calx(redirected from calxes)
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n. pl. calx·es or cal·ces (kăl′sēz′)
1. The crumbly residue left after a mineral or metal has been calcined or roasted.
2. See calcium oxide.
[Middle English, from Latin, lime, limestone, pebble, from Greek khalix, pebble.]
American Heritage® Dictionary of the English Language, Fifth Edition. Copyright © 2016 by Houghton Mifflin Harcourt Publishing Company. Published by Houghton Mifflin Harcourt Publishing Company. All rights reserved.
n, pl calxes or calces (ˈkælsiːz)
1. (Elements & Compounds) the powdery metallic oxide formed when an ore or mineral is roasted
2. (Elements & Compounds) another name for calcium oxide
3. (Anatomy) anatomy the heel
[C15: from Latin: lime, from Greek khalix pebble]
Collins English Dictionary – Complete and Unabridged, 12th Edition 2014 © HarperCollins Publishers 1991, 1994, 1998, 2000, 2003, 2006, 2007, 2009, 2011, 2014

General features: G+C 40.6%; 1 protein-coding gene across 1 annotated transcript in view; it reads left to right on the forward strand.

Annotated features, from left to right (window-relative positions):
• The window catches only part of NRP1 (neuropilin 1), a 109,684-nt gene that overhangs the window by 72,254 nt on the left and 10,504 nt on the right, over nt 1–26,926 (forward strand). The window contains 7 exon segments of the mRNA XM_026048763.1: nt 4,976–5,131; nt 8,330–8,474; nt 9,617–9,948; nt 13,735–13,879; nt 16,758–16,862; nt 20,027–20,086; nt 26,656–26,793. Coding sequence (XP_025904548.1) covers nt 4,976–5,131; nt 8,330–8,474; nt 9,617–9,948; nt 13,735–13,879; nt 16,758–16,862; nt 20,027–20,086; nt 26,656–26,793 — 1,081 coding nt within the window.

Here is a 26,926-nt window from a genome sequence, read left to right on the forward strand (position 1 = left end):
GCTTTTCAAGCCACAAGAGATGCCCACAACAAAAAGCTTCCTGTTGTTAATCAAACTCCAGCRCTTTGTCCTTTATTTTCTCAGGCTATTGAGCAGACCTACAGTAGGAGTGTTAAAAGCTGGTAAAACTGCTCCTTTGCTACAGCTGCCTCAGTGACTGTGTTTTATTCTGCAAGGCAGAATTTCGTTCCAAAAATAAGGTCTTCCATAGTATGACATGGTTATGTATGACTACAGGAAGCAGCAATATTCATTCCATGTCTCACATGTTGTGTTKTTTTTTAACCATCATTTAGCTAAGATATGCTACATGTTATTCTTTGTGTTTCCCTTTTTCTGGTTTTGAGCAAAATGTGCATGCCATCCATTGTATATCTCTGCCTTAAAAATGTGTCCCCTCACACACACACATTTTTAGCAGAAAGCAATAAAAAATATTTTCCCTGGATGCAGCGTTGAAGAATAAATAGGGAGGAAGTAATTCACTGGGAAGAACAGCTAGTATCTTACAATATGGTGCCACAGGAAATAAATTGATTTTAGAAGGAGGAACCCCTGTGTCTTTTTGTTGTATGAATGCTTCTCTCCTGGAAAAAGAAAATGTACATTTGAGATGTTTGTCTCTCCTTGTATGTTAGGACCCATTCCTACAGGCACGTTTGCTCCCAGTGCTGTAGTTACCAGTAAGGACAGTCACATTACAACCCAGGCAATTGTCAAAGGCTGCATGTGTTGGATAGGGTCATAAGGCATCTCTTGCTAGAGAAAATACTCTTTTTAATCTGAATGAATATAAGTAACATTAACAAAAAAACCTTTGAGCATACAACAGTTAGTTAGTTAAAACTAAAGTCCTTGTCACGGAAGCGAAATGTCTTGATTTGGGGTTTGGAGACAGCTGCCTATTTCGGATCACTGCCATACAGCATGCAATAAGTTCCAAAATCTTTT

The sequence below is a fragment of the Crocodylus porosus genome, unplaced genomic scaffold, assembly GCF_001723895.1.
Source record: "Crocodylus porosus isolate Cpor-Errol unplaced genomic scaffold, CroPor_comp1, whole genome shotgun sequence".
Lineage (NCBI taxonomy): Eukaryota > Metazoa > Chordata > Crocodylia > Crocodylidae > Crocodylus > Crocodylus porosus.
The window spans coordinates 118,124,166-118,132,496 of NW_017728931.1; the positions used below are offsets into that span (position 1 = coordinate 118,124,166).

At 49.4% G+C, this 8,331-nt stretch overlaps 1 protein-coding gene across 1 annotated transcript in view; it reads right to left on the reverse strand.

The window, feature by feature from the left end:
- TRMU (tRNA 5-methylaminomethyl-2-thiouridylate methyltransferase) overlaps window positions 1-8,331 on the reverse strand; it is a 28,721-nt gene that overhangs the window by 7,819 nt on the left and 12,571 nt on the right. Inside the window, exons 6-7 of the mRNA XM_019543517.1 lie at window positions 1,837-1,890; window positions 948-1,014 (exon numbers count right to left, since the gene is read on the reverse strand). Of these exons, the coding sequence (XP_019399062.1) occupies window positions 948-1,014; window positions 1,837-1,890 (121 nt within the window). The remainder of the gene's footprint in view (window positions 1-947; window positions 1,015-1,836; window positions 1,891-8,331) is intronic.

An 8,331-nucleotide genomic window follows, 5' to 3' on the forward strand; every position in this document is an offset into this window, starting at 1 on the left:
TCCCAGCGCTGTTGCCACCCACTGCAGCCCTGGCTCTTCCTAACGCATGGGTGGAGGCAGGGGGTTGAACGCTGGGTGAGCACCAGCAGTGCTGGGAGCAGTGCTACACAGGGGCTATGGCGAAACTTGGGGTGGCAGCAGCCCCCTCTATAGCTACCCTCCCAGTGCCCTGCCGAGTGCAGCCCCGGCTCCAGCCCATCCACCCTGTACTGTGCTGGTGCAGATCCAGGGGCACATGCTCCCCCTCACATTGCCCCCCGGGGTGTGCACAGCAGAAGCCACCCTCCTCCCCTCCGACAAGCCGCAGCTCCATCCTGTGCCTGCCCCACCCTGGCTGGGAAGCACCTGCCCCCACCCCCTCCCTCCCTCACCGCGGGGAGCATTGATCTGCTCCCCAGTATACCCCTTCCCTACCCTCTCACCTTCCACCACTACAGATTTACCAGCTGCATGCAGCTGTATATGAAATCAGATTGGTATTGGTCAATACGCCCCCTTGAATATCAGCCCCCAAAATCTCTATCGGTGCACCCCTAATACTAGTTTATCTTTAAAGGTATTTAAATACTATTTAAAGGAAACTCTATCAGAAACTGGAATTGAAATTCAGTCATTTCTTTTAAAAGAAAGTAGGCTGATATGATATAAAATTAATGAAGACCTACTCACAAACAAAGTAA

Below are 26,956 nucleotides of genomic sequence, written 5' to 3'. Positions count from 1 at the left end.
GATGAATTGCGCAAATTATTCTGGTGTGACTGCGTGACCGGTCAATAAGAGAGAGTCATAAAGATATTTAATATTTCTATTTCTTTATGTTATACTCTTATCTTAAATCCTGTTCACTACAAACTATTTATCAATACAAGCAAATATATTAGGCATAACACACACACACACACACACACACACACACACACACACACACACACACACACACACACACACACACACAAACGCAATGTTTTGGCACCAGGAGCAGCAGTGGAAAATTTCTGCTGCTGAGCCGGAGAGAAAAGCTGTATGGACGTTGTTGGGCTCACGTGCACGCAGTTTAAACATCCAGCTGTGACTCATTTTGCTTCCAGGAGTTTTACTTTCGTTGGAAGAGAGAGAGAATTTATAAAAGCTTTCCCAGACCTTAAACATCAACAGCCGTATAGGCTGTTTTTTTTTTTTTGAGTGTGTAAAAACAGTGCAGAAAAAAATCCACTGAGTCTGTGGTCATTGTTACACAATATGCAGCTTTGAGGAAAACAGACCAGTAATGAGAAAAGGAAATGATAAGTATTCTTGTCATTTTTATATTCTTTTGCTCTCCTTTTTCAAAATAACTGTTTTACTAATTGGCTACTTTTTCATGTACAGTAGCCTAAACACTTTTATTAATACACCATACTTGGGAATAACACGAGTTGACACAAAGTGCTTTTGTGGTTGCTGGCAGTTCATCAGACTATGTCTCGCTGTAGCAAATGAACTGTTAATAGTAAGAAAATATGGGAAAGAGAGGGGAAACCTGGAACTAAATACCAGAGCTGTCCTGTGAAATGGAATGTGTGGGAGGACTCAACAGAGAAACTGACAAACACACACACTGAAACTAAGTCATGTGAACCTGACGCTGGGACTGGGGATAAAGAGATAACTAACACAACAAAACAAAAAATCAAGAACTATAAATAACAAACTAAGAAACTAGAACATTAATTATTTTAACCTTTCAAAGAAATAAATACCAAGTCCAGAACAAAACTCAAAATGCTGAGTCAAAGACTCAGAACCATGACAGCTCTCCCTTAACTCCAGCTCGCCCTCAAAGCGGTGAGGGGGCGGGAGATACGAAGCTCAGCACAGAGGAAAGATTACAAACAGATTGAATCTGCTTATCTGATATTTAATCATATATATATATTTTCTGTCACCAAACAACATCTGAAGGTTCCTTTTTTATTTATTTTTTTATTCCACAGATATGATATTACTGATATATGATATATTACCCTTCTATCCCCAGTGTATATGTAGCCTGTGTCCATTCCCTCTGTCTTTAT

n., pl. calx•es, cal•ces (ˈkæl siz)
the oxide or ashy substance that remains after metals, minerals, etc., have been thoroughly burned.
[1350–1400; Middle English cals < Old French < Latin calx lime; see calcium]
Random House Kernerman Webster's College Dictionary, © 2010 K Dictionaries Ltd. Copyright 2005, 1997, 1991 by Random House, Inc. All rights reserved.
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|Noun||1.||calx - a white crystalline oxide used in the production of calcium hydroxide|
atomic number 20, Ca, calcium - a white metallic element that burns with a brilliant light; the fifth most abundant element in the earth's crust; an important component of most plants and animals
oxide - any compound of oxygen with another element or a radical
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